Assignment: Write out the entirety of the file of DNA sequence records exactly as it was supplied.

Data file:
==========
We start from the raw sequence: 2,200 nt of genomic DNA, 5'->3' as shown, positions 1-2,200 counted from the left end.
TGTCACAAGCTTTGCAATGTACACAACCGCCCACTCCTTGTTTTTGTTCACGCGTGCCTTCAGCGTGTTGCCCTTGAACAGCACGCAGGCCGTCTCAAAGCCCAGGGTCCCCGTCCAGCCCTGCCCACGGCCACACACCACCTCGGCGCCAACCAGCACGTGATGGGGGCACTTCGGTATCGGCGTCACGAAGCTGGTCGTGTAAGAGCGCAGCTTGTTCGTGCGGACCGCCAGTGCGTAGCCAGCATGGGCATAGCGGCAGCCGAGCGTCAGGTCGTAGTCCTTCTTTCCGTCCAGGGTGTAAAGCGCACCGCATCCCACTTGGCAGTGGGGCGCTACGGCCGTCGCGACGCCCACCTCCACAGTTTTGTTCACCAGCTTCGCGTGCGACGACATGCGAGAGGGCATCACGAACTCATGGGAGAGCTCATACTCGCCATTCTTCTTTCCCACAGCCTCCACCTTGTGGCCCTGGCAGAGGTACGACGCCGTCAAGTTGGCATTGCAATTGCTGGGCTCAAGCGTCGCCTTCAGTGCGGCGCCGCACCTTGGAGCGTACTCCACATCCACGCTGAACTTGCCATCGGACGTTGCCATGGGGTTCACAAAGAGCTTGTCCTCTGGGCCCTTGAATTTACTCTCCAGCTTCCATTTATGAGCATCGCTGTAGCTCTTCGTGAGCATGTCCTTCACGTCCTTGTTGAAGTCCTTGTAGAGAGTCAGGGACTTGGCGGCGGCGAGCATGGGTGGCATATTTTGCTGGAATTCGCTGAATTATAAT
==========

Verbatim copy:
We start from the raw sequence: 2,200 nt of genomic DNA, 5'->3' as shown, positions 1-2,200 counted from the left end.
TGTCACAAGCTTTGCAATGTACACAACCGCCCACTCCTTGTTTTTGTTCACGCGTGCCTTCAGCGTGTTGCCCTTGAACAGCACGCAGGCCGTCTCAAAGCCCAGGGTCCCCGTCCAGCCCTGCCCACGGCCACACACCACCTCGGCGCCAACCAGCACGTGATGGGGGCACTTCGGTATCGGCGTCACGAAGCTGGTCGTGTAAGAGCGCAGCTTGTTCGTGCGGACCGCCAGTGCGTAGCCAGCATGGGCATAGCGGCAGCCGAGCGTCAGGTCGTAGTCCTTCTTTCCGTCCAGGGTGTAAAGCGCACCGCATCCCACTTGGCAGTGGGGCGCTACGGCCGTCGCGACGCCCACCTCCACAGTTTTGTTCACCAGCTTCGCGTGCGACGACATGCGAGAGGGCATCACGAACTCATGGGAGAGCTCATACTCGCCATTCTTCTTTCCCACAGCCTCCACCTTGTGGCCCTGGCAGAGGTACGACGCCGTCAAGTTGGCATTGCAATTGCTGGGCTCAAGCGTCGCCTTCAGTGCGGCGCCGCACCTTGGAGCGTACTCCACATCCACGCTGAACTTGCCATCGGACGTTGCCATGGGGTTCACAAAGAGCTTGTCCTCTGGGCCCTTGAATTTACTCTCCAGCTTCCATTTATGAGCATCGCTGTAGCTCTTCGTGAGCATGTCCTTCACGTCCTTGTTGAAGTCCTTGTAGAGAGTCAGGGACTTGGCGGCGGCGAGCATGGGTGGCATATTTTGCTGGAATTCGCTGAATTATAAT